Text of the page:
A commentator in The Jerome Biblical Commentary says that the analogy of Yeshu is not very apropos because the argument concerns not forbidden food (what David and his men ate on Shabbat) but forbidden work. As it seems, the analogy is brought forth because both David and his men and the talmidim of Yeshu did something forbidden because there was a need ('Have you not read what David did when he had a need ...?') The principle that the incident appears to teach is that Yeshu approves of overriding Shabbat when there is a justifiable need to do so. As the French proverb says, Necessite n'a pas de loi (Necessity does not have any law).
In Mark 7, did you notice another major problem? If you continue reading the chapter after the section you quoted you will find in this book written for Gentile Christians that Yeshu abrogated kashrut! '... ('Thus he pronounced all foods clean' Mark 7:19b). Thus he is made to contradict himself! The P'rushim ask him why his talmidim are not keeping the Oral Law (halacha, the traditions of the elders), and he replies by asking them why they break the commandment of G-d (the Fifth Commandment of the Ten Words), the word of G-d, in favor of their traditions, traditions which originate from men not G-d, in their regulation called Korban. -- Then he says that it is not what goes into a man's mouth that defiles him but what comes out of him ('Thus he pronounced all foods clean)'. He, in effect, makes an about-face and does in the very same breath the same thing that he accuses the P'rushim of doing--he abrogates the law of kashrut, the word of G-d in Torah! This is greatly puzzling to all scholars I have consulted. They say, if Yeshu had so clearly abrogated kashrut why was there no knowledge of this in the problem concerning the admission of Gentiles (Goyim) into the sect (see Acts 10-11; 15; 21; Galatians 2).-- Geza Vermes, the Jewish scholar at Oxford University, solves this great problem charitably by saying that this parenthetical statement does not come from Yeshu but from the editor of The Gospel of Mark (see The Changing Faces of Jesus, 2000). Hugh J. Schonfield, another great Jewish scholar, in his translation of the New Testament (The Original New Testament) agrees with Vermes. He says in a footnote: 'He said no such thing.'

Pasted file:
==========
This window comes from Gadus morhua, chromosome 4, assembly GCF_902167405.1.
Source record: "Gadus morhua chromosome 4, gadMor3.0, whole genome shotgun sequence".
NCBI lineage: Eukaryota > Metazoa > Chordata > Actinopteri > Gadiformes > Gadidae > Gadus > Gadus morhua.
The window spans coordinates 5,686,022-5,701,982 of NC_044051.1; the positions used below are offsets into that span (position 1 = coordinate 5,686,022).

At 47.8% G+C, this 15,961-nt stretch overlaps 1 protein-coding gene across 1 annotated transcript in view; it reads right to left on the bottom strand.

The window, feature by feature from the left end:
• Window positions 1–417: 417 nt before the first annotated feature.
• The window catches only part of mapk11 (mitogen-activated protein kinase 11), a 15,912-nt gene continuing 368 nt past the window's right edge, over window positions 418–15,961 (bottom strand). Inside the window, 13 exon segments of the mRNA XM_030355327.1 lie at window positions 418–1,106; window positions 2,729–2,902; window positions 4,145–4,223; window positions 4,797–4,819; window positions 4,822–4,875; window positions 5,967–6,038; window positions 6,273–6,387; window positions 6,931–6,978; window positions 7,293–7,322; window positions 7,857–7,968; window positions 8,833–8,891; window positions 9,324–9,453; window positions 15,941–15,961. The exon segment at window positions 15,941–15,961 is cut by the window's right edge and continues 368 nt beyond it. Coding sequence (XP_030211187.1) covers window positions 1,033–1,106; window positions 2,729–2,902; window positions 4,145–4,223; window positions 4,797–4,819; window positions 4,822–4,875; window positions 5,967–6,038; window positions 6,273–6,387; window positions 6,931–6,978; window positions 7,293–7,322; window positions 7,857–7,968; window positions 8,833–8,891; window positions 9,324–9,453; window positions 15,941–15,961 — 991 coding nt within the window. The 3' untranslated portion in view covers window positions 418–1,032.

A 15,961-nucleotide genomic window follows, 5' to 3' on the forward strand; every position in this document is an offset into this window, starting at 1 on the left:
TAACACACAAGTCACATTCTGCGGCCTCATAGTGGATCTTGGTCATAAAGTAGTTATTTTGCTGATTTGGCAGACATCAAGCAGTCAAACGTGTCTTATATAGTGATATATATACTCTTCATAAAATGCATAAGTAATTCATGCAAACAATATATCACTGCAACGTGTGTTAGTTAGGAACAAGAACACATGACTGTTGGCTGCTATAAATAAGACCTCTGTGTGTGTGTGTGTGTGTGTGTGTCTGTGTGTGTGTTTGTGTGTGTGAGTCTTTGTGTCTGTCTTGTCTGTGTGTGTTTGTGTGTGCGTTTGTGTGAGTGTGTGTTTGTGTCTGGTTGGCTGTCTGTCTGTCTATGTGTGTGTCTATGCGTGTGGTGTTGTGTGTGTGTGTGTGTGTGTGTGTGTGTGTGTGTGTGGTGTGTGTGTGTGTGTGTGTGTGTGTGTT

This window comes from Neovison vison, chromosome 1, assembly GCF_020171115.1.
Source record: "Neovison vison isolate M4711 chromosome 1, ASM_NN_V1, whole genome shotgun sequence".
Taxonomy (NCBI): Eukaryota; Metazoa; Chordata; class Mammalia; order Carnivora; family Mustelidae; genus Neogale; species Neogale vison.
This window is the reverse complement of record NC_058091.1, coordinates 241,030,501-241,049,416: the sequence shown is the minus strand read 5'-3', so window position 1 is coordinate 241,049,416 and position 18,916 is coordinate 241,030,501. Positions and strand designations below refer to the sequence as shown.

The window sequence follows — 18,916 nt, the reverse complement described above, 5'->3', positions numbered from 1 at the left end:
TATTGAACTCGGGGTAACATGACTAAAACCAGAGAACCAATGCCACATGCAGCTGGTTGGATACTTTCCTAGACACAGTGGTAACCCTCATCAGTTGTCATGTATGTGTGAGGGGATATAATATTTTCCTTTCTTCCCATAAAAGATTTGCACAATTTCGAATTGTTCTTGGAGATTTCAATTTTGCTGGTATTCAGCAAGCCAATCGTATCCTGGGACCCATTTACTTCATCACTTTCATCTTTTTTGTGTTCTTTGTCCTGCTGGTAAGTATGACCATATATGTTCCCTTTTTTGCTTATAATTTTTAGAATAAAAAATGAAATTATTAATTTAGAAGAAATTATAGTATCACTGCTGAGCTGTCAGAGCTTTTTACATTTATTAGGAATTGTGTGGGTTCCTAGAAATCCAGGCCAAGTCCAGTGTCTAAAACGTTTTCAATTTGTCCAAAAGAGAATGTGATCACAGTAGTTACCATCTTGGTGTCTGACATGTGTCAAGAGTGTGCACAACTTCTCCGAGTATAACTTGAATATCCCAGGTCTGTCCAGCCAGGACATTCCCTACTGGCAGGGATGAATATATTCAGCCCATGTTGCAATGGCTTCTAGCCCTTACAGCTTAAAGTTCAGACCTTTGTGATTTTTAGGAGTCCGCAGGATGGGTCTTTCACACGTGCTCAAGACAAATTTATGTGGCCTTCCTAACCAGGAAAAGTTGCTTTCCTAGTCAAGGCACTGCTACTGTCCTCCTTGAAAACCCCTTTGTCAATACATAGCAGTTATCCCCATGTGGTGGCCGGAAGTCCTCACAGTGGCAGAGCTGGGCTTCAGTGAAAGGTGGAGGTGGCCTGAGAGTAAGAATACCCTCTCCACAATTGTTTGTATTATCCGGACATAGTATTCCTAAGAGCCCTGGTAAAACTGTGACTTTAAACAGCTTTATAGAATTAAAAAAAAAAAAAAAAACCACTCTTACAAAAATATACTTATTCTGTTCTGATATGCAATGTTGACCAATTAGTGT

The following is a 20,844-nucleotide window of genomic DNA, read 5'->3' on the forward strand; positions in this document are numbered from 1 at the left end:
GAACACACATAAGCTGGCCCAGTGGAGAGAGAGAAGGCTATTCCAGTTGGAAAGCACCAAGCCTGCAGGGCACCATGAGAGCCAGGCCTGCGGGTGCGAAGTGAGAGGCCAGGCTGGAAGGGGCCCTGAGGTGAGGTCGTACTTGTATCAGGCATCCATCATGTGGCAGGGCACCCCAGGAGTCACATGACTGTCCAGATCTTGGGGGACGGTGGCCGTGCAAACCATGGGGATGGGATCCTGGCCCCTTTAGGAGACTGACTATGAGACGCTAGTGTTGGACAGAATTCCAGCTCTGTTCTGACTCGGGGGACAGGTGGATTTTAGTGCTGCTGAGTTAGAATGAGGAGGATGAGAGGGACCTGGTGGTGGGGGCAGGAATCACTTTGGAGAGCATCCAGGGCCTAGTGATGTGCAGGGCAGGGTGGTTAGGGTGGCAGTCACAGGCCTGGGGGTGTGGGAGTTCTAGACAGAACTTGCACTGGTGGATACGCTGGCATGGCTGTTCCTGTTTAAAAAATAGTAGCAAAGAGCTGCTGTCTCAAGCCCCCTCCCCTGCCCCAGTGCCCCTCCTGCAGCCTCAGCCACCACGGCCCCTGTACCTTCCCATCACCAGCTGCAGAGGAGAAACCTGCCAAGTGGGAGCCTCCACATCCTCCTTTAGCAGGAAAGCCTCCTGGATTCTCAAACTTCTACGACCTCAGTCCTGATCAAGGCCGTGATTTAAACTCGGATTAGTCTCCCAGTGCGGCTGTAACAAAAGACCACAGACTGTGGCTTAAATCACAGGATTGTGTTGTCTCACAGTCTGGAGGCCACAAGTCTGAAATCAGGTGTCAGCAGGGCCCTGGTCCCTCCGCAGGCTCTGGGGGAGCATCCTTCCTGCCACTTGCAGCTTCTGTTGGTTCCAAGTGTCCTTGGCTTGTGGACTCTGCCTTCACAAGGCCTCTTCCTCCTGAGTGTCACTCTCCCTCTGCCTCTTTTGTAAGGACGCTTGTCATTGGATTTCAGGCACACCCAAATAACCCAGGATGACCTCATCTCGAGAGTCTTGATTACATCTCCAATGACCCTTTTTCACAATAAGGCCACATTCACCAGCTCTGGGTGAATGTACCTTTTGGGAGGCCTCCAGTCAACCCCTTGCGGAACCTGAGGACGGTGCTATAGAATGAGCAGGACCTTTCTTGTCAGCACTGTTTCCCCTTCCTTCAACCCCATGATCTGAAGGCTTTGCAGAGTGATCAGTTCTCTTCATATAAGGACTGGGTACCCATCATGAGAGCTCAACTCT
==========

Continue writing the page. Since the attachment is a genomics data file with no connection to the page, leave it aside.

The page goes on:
I can find no Christian scholar who has solved this problem similarly. They are much disturbed by this parenthesis in Mark 7:19b. But they tend to close their eyes to it. They, being taught by Paul's letters, assume that the law of kashrut was abolished for both Gentiles and Jews, and that Yeshu sanctioned this through him. This is a great error. Jewish Christians continued to keep the Law of Moshe, the Torah (see Acts 21:21+), in the earliest stages of the Nazorean messianic movement, but it was decreed by them that Gentile Christians were free from doing so (Acts 15:1+, Acts 21:21+). Gentile Christians have failed over the centuries, and continue to fail, to make this distinction. They do so because most of the New Testament contains letters by Shaul (Paul), a missionary to the Goyim (Gentiles). There is no work in Hebrew or Aramaic--all the original texts are in Greek. We thus do not have a complete picture of early Christianity. We only have basically the view of the Paul party, the Gentile Christian wing. The Gospel of Mattityahu (Matthew) was written in Hebrew, so was The Letter to the Hebrews. But these were lost or destroyed or suppressed. Accordingly, Gentile Christianity today wishes to compel Jewish believers in Yeshu to consider the Torah, the Law of Moshe, abrogated. This is not what the New Testament actually teaches when rightly considered, see The Letter of Yaakov 2; Acts 21:21+.